Book Review: The Book of Barely Imagined Beings by Caspar Henderson

The Book of Barely Imagined Beings takes its cue from medieval bestiaries. Author and playful intellectual Caspar Henderson sets out to write a modern compendium of beasts, and show, in the process, that truth is a lot weirder than fiction. Forget about dragons, cyclops and faeries, the world of extant species such as the thorny devil, nautilus and puffer fish are enough to inspire wonder.

Book Review: The Mindfulness Survival Kit by Thich Nhat Hanh

This is a handy guide for mindfulness for busy people living at full throttle in the world. It’s a gentle calling to slow down and to heed the five mindfulness training precepts which are: not to kill, steal, commit adultery, lie, or take intoxicants. These are the basic ethics and morality in Buddhism. Zen masterContinue reading “Book Review: The Mindfulness Survival Kit by Thich Nhat Hanh”

Book Review: The Future by Nick Montfort

As long as people have been on this planet they have been formulating, imagining and planning for the future. And their individual and collective visions of this – their future-making and how they frame the future says a lot about the present. The Future by Nick Montfort is a fascinating look at futurism. From theContinue reading “Book Review: The Future by Nick Montfort”

Mind-expanding books that opened up the world to me as a teenager #Booktag

Some books help you as a teenager to move beyond the claustrophobic and limited world you were born into. We can’t help where we were born or who our family is. However, when we are young, if we read the right books, we may just be able to transcend challenging beginnings and see the worldContinue reading “Mind-expanding books that opened up the world to me as a teenager #Booktag”

Book Review: Mrs Robinson’s Disgrace by Kate Summerscale

The author of the award-winning historical mystery novel The Suspicions of Mr Whicher, Kate Summerscale is back with another novel,this time based on a real life infamous divorce court case of 1858. The first registered divorce in English history. Back in the era when divorce was well and truly a dirty word. The chief exhibitContinue reading “Book Review: Mrs Robinson’s Disgrace by Kate Summerscale”

Book Review: The Philosopher and the Wolf: Lessons from the Wild on Love, Death and Happiness by Mark Rowlands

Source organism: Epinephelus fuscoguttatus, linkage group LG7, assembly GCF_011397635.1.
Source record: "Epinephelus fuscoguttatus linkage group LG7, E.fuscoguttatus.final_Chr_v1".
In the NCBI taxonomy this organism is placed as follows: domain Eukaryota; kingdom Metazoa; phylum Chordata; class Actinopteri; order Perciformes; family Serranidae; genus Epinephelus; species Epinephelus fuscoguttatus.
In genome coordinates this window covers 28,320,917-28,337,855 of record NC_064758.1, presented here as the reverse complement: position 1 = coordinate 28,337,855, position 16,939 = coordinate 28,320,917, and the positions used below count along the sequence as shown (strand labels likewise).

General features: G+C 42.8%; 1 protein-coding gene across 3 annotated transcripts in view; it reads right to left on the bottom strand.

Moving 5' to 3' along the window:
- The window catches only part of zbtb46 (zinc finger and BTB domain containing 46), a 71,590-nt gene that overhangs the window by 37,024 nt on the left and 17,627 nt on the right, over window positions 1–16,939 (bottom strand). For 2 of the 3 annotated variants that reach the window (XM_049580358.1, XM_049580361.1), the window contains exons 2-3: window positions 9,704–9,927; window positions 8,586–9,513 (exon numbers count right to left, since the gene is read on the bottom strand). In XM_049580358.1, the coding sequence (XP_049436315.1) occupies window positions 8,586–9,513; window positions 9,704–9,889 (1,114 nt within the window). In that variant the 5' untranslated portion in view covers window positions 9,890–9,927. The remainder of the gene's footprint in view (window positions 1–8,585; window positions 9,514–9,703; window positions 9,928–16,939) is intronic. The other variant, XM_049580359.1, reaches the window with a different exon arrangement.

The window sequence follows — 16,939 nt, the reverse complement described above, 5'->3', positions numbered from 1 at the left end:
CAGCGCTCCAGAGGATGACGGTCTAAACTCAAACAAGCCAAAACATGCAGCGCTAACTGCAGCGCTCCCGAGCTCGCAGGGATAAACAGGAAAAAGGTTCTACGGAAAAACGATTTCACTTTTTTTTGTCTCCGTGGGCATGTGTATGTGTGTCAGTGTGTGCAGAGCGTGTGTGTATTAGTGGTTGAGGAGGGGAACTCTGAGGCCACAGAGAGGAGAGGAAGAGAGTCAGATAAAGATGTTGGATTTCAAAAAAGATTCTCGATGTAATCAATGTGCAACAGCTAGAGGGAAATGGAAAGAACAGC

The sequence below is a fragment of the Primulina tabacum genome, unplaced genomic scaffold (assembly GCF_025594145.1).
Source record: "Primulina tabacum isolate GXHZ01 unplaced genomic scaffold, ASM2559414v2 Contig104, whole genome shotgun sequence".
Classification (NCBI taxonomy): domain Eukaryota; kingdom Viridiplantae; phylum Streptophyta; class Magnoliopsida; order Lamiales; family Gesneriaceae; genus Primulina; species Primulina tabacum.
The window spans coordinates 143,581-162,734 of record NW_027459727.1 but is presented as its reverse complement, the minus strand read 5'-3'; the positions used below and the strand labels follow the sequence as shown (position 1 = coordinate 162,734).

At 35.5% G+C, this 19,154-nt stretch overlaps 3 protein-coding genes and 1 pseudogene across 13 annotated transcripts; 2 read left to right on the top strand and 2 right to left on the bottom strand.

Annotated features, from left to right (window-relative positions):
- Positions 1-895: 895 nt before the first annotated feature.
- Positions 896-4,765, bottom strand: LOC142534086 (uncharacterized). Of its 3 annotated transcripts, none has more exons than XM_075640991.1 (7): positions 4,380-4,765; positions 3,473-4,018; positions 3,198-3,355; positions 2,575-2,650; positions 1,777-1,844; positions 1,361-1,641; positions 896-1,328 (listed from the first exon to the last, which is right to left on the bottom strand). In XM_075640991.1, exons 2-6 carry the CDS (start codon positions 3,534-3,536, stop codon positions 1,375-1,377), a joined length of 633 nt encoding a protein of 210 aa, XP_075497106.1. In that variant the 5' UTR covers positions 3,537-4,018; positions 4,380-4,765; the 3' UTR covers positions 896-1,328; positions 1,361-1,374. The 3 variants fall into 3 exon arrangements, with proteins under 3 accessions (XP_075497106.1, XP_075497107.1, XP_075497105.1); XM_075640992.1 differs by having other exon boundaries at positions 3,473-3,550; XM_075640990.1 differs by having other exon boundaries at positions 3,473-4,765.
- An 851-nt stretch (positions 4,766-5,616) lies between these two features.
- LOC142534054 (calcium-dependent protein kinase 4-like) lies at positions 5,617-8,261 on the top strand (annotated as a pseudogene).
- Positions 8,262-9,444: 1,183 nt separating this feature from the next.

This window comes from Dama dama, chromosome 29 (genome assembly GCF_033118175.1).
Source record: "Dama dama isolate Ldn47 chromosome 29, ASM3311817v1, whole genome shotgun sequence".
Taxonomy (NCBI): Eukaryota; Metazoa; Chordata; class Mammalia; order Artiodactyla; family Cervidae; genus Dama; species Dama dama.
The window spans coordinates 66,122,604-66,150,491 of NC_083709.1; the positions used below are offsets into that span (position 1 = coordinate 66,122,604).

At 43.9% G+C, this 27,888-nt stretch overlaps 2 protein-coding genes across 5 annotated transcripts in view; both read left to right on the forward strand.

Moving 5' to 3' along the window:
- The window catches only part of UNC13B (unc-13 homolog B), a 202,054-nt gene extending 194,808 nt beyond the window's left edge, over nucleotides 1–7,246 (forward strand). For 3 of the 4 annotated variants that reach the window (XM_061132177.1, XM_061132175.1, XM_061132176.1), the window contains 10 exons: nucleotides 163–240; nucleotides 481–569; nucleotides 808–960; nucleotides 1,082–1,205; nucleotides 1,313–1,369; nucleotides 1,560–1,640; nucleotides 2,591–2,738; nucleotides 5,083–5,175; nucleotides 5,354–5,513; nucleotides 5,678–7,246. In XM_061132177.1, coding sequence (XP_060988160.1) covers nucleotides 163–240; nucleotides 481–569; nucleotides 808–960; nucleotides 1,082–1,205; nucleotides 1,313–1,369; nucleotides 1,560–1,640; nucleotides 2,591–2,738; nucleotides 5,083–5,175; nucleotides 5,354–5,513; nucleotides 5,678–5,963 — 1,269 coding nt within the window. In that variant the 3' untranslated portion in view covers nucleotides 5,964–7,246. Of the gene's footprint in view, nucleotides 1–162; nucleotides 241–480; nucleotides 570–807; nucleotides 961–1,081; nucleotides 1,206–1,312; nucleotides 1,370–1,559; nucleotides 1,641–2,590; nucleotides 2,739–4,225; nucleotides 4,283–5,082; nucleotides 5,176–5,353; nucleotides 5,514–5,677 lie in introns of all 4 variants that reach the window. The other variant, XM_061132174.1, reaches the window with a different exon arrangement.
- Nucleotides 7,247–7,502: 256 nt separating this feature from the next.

Every person who loves animals will enjoy this book. Humans are drawn to the silence of animals, the way they physically express their personality through movement and body language, rather than words. The way that they intuit us so deeply and feel what we feel so keenly. The mystical and invisible velvet rope that connects us to animals is sacred to many people.

Book Review: The Art of Gratitude by Jeremy David Engels

This book totally blew my mind and exploded everything I thought I knew about the nebulous concept of gratitude!

The Art of Gratitude is intellectually rigorous, challenging and fascinating. Instead of a new agey spiritual and vague approach to ‘being grateful’, this book traces the history and origins of gratitude in all of its shady forms.

Book Review: The Ice Master by Jennifer Niven

This is the ultimate Arctic voyage novel, based on real events. The 1913 Canadian voyage on the Karluk was the worst planned arctic mission in history. The captain declared the boat unsuitable on seeing it and the crew consisted of a rag-tag bunch of wannabes with no experience in Arctic weather. The scientists on the voyage had never stepped out of a classroom.

Book Review: A Beginner’s Guide to Japan Observations and Provocations by Pico Iyer

Time magazine journalist and author Pico Iyer has lived in Nara (land of the rabid deer) in Japan for the past 30 years. In this book, Iyer follows his instincts to uncover the depths of the Japanese psyche, Japanese soul and character. This is fascinating to me because I am (in case you didn’t know)Continue reading “Book Review: A Beginner’s Guide to Japan Observations and Provocations by Pico Iyer”

Book Review: The Mind is Flat by Nick Chater

Forget all about the Freudian id, superego and ego vying for your present attention. And forget about Jungian archetypes and stuff randomly bubbling up to the surface of your consciousness. According to Behavioural Psychologist Nick Chater – this doesn’t exist. Instead, what we all have is a flat mind. Or a mind that’s incredibly adeptContinue reading “Book Review: The Mind is Flat by Nick Chater”